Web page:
Sea Maiden 20 Sarah with leatherback turtle
This beautiful Sea Maiden and leatherback turtle illustration is from a collection of Sea Maidens (mermaids), Sea Babies (mermaid babies), Sea Masters (merman), pirates and fairies created by renowned artist and novelist Robert Kline of St. Augustine, Florida. The illustrations are from Robert’s novel The Forgotten Voyage of H.M.S. Baci in which Edmund C. Roberts describes in his log, his various Sea Maiden, Sea Baby and Sea Master sightings. The following is the excerpt for this illustration:
“Lord above, look at the size of that Sea Turtle!” Edmund C. Roberts proclaimed. It was very large, at least a meter and a half along its carapace and swimming in the company of a beautiful Sea Maiden. That evening Roberts learned from some of the sailors on his ship that leatherback turtles sometimes reached twice that size, that they could dive to the deepest reaches of the ocean, and the shell itself was actually quite leather-like, capable of bleeding when abraded, and thus responsible for attracting sharks.” “How dreadful,” the triplets intoned when the young naturalist informed them at dinner. And yet, the truly dreadful deed was unfolding coincidentally in the bowels of the good ship, Baci Finale. Jimmy, the loquacious ship’s engineer was interrupting an act of sabotage in progress. “You there,” he shouted about the thumbing and hissing of steam machinery. A man he thought was a member of the “black gang” of stokers looked up from his task. He was bent over the reciprocating perambulator, a huge wrench in one hand, a greasy packet in the other. “You there,” Jimmy repeated as he advanced into the shadows. “What are ya doin? Get away from there or you’d get us all killed! You’ve no business with the perambulator!”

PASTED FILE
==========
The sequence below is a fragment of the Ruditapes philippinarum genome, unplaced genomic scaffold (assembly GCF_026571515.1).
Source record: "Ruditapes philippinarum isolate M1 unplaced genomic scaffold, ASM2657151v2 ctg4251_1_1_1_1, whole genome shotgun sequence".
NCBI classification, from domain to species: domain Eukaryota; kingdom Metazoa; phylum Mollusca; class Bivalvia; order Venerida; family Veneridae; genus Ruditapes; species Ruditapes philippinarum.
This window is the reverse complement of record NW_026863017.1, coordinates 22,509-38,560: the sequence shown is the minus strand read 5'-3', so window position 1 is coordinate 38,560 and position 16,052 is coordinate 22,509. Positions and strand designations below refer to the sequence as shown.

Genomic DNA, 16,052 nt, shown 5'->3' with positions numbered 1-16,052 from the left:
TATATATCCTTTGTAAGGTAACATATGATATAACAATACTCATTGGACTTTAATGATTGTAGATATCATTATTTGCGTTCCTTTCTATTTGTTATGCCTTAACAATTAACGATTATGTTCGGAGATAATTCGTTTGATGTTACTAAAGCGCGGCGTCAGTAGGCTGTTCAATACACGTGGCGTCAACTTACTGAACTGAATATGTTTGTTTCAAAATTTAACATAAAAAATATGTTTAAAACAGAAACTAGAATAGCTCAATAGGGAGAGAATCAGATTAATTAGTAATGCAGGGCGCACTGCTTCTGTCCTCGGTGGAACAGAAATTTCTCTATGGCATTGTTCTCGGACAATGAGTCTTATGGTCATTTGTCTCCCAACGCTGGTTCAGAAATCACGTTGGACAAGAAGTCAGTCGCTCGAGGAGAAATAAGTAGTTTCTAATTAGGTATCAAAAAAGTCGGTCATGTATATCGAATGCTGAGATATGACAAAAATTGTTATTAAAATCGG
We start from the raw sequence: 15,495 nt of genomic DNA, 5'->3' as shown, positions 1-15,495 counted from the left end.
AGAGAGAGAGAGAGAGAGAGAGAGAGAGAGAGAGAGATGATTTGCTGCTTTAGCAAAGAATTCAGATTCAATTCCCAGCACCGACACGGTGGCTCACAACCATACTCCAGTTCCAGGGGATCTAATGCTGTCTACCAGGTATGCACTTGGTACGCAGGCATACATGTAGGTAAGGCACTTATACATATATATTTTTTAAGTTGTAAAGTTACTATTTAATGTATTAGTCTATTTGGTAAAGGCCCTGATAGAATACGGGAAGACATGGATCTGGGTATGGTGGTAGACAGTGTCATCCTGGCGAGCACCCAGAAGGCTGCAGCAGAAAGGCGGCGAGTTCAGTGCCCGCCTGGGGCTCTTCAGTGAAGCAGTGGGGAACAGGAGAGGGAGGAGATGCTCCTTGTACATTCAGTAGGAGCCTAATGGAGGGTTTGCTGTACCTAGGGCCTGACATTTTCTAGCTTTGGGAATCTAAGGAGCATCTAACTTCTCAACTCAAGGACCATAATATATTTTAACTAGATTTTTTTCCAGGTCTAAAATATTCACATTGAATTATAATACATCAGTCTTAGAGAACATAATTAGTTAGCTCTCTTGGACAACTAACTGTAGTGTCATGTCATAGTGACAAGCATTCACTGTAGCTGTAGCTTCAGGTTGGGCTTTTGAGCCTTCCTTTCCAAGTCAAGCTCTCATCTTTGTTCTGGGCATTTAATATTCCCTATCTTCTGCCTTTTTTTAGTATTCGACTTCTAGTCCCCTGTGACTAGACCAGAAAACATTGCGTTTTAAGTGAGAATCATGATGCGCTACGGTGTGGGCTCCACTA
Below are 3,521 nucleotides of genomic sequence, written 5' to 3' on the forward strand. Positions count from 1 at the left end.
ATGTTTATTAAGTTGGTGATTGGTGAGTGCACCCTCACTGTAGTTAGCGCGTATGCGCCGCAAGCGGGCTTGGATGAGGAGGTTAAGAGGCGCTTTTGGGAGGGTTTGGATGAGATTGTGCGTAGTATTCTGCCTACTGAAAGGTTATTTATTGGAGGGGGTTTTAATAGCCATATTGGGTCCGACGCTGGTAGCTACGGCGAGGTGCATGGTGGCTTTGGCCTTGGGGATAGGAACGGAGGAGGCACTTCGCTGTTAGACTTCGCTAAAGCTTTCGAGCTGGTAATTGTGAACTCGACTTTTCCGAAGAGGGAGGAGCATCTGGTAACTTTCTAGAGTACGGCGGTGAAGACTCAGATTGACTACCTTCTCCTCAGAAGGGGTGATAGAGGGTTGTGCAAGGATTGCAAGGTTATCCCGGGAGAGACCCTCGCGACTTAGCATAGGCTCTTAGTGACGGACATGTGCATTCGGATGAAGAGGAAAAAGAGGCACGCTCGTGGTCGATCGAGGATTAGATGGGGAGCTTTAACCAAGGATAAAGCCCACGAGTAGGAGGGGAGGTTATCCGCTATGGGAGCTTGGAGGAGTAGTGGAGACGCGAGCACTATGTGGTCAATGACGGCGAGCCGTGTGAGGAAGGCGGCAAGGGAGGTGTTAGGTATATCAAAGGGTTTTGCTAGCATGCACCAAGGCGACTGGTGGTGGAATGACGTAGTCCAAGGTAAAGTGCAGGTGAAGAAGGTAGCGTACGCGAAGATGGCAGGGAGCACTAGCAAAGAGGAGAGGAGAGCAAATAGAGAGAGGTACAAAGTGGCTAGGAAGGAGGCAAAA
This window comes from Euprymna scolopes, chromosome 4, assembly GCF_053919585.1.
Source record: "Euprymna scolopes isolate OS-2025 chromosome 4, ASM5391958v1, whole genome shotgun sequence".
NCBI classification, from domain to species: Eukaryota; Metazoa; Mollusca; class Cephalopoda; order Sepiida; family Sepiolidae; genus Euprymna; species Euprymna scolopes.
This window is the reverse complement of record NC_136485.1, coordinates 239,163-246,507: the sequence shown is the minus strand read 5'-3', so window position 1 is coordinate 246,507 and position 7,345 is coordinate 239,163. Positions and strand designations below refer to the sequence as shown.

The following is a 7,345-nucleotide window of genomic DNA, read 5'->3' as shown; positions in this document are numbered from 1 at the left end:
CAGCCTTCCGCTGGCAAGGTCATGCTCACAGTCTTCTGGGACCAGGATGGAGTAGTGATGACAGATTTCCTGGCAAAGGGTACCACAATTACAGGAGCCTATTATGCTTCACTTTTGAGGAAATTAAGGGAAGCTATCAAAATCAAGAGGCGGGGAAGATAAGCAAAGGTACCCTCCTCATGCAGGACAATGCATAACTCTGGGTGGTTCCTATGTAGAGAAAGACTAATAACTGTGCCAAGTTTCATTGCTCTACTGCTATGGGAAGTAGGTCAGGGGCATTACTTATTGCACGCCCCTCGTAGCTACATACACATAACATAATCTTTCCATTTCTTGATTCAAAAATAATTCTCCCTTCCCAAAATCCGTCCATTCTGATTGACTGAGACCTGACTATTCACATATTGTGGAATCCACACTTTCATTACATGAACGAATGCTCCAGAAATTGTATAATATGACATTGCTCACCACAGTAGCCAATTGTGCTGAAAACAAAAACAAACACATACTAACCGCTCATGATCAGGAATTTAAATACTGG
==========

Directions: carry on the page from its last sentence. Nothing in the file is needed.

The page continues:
Just as the little man moved fully into the gloom another figure stepped out from behind the giant valve, raised his left arm and fired not one but two shots at the engineer. The first ricocheted harmlessly off a steam return pipe and whistled askew into the darkness but the next passed through Jimmy’s shoulder muscle and then went on with enough force to shatter the osmotic reflux gauge to his right. Splinters of high impact glass and a jet of scalding steam followed. Within seconds the counterbalanced equilibrium of the compound steam engine hiccoughed ominously before it settled back to a noticeably less stable pitch.
Edmund C. Roberts’ journal reads:
Trouble aboard our good ship. Repairs made, the engineer doctored, and a mystery to be solved. On a far lighter note, another Sea Maiden; number 20, named as Sarah, sighted, and yet another Sea Turtle. Leatherback.
March 30, 1913
This illustration is available for purchase in the following matted sizes: 5″ x 7″, 8″ x 10″, 11″ x 14″ and an 11″ x 17″ that comes unmatted on a piece of 1/4″ foam board.